In conversation with Eunice, ROAR’s Art Therapist: “It’s about making marks not making pictures.”
Eunice started her placement here at ROAR back in 2014, as she studied for her MA in Art Psychotherapy, and continues to come in offering her professional services for individual clients every Monday.
But what is Art Therapy? Through a series of sessions, Art Therapy creatively engages participants through the expressive use of materials and mark making, initiating a dialogue between the client and therapist. As Eunice comments: “This non-verbal communication is explored further through verbal dialogue with a view to understanding and healing emotional issues.”
As part of her Masters degree studied in Sheffield, Eunice, as with all her fellow students, had to actually partake in a series of therapy herself, namely because of two reasons. The act of being a therapist to somebody else can unravel how your own past experiences have affected you in different ways. Also because, as Eunice put it, “unless you have been to therapy, you have no idea of what your client is going through.” This part of the course then encourages a deeper understanding between therapist and client.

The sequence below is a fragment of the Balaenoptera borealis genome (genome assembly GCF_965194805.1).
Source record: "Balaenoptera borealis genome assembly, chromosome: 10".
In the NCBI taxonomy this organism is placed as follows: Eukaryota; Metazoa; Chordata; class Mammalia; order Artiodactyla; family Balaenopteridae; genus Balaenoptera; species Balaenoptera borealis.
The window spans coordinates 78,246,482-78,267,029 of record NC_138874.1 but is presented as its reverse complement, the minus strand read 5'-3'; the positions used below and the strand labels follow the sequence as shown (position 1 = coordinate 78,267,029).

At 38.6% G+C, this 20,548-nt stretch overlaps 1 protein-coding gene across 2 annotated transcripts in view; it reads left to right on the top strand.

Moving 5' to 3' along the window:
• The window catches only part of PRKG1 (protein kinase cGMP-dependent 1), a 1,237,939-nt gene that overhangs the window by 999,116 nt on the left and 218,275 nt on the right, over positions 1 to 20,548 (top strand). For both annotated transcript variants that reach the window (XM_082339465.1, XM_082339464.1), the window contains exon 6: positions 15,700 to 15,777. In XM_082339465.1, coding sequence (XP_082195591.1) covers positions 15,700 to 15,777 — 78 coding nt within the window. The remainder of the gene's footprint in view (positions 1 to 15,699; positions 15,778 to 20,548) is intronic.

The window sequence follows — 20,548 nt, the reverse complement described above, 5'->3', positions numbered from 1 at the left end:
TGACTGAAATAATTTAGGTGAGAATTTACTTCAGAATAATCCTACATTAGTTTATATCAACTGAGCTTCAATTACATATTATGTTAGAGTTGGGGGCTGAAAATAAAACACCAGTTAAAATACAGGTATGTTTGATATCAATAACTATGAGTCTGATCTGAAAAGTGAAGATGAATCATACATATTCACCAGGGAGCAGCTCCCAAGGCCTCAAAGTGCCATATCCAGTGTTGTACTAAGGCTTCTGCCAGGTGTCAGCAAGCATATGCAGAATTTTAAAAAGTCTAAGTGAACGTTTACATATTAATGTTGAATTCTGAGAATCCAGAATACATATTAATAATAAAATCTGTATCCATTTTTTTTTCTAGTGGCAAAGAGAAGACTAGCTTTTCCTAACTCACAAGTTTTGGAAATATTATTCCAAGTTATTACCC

Eunice opted to take up Drama Psychotherapy whilst studying, placing herself, intentionally, out of her comfort zone. Conducted as one-on-one sessions, much of this process surrounded how to use your body to better express emotion. These experiences have confirmed a belief in a firm unity and common ground between the different artistic therapies, something she believes should be more strongly encouraged in the profession.
Many of Eunice’s clients best succeed when they have no background in art, in a sense it frees them from any preconceived ideas of what they “need” to achieve and enables them to be much more open to playing with different mediums. This rationale inspires how Eunice works. She explains how she will begin some group sessions with “a lot of rubbish”- and she means actually things that would typically be put in the bin- to really inspire her clients creatively. If you put oil pastels or watercolours in front of someone they automatically try and create a traditional piece of art but as she so eloquently put it: “It’s about making marks, not making pictures.”
In this sense, Eunice delves into the importance of the relationship of the therapist and the client. In her own words: “Unlike other psychological therapies, Art therapy introduces a third ‘person’ into the relationship — the image or artefact. Many clients, particularly those suffering from low self esteem or who find verbal communication difficult, find this triangular relationship is particularly useful, as it creates a space between themselves and the therapist which enables them to feel more secure.”
Eunice is available for individual sessions on Mondays, including on a self-referential basis. If you would like to discuss her services Eunice has to offer, you can contact her via her email on firstname.lastname@example.org